In all of our national and regional meetings, French Bluegrass musicians are always ready to help newbies learn more about their instrument, the music and its history, simply and unpretentiously through ad hoc or formal teaching sessions.
They may not all be interested to go this route and it doesn’t matter. We do not want to shut them out from the Bluegrass scene, but we do need to be ready to say what is and what is not #Bluegrass.
If you want to find out more, a good starting point would be to join FBMA to stay up to date with events in France and to find friendly and willing neighbours to play with.
To conclude this piece, here are 4 factors that I identify as being important to qualify a band as #Bluegrass. I do not include such fundamentals as the instruments played, musicianship or Bluegrass harmony singing, all of which count.
I refer to France although all countries, including native English speakers, have specific issues with some or all of them depending on their musical and linguistic background!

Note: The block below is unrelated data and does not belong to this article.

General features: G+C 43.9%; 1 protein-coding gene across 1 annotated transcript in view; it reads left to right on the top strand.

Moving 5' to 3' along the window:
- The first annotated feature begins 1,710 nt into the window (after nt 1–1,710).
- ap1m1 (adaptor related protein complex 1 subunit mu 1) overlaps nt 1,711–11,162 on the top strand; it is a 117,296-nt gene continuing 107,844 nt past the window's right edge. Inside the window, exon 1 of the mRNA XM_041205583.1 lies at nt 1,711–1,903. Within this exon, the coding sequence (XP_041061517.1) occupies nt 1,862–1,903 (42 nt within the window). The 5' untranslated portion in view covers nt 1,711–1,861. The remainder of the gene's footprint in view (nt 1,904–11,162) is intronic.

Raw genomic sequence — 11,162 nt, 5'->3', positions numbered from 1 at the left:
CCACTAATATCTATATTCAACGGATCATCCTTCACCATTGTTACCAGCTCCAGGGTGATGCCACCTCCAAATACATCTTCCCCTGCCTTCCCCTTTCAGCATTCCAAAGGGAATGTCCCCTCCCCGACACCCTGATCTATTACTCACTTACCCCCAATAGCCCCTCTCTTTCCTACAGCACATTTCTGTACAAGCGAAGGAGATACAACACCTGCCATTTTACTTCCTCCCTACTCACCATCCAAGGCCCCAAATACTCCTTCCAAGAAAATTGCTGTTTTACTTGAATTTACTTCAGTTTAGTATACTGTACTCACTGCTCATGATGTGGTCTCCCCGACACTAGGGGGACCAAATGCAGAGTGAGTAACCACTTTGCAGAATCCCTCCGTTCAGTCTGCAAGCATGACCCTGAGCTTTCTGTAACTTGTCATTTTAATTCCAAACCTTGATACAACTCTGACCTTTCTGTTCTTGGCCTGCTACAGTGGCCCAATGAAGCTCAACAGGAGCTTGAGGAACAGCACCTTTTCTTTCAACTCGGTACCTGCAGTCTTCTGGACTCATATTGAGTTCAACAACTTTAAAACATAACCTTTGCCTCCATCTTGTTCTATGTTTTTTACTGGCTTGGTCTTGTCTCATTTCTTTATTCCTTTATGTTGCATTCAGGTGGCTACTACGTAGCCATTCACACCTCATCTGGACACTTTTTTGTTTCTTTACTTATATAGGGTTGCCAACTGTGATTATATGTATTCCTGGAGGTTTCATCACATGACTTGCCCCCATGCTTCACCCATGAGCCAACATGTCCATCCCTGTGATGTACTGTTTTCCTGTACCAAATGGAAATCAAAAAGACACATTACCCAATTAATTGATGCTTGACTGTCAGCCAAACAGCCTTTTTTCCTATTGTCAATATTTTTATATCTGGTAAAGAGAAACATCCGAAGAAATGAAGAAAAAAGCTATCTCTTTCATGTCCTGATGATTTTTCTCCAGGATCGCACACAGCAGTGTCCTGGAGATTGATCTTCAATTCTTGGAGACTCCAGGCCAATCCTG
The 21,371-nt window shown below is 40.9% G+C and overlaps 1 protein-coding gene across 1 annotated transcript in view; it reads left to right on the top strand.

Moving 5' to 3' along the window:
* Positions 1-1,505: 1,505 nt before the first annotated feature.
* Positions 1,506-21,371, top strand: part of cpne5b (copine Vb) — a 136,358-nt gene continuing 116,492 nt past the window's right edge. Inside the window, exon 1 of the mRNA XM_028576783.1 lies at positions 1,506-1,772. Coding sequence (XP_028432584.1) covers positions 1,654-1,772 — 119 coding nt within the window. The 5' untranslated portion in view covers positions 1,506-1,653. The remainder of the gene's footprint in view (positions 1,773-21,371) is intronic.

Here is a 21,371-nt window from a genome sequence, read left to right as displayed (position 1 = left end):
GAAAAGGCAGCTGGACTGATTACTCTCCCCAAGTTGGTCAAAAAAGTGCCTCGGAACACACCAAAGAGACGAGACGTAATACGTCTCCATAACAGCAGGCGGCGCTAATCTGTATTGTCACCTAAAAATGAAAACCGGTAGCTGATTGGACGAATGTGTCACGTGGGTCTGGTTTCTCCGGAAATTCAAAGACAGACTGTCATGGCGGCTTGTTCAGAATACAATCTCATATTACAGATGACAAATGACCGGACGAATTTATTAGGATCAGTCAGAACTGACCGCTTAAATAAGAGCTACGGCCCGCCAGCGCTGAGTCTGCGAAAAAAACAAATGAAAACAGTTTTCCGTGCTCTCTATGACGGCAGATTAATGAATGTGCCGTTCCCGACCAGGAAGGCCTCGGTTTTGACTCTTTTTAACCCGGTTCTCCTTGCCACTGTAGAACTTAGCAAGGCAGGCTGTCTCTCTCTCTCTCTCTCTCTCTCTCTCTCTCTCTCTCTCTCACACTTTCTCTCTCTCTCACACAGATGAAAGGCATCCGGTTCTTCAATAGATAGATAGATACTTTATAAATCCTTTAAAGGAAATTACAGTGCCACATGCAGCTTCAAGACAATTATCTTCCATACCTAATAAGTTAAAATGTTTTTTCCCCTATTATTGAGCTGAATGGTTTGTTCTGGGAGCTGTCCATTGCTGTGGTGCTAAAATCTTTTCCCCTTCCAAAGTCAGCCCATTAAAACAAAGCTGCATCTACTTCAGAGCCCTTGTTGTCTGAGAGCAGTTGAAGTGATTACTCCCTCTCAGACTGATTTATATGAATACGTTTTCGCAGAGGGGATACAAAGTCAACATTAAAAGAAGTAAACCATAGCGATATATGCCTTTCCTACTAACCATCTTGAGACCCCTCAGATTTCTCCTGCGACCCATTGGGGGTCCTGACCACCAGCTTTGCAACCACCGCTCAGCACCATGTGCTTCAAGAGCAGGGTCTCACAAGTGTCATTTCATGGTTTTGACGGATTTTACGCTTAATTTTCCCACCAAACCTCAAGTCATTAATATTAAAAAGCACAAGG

1. Rhythm: play on the off beat.
Our musical culture in France and Europe stresses the beat (the 1 and the 3) whereas a lot of American music, including Bluegrass, puts the accent on the off beat (the 2 and the 4).
This is what makes the song “swing” and what gives the singer and the soloist space to breathe and express themselves.
It doesn’t come naturally but it is essential if you want to sound #Bluegrass.
2. Singing: give meaning to the words.
The English language has a natural in-built musicality. You can lengthen and shorten words to fit, and even give two sounds to one syllable (time = taïm).
In Bluegrass it is often recommended to slide into a note when singing.
In French, every syllable has the same time value and we are taught to come straight in on the note.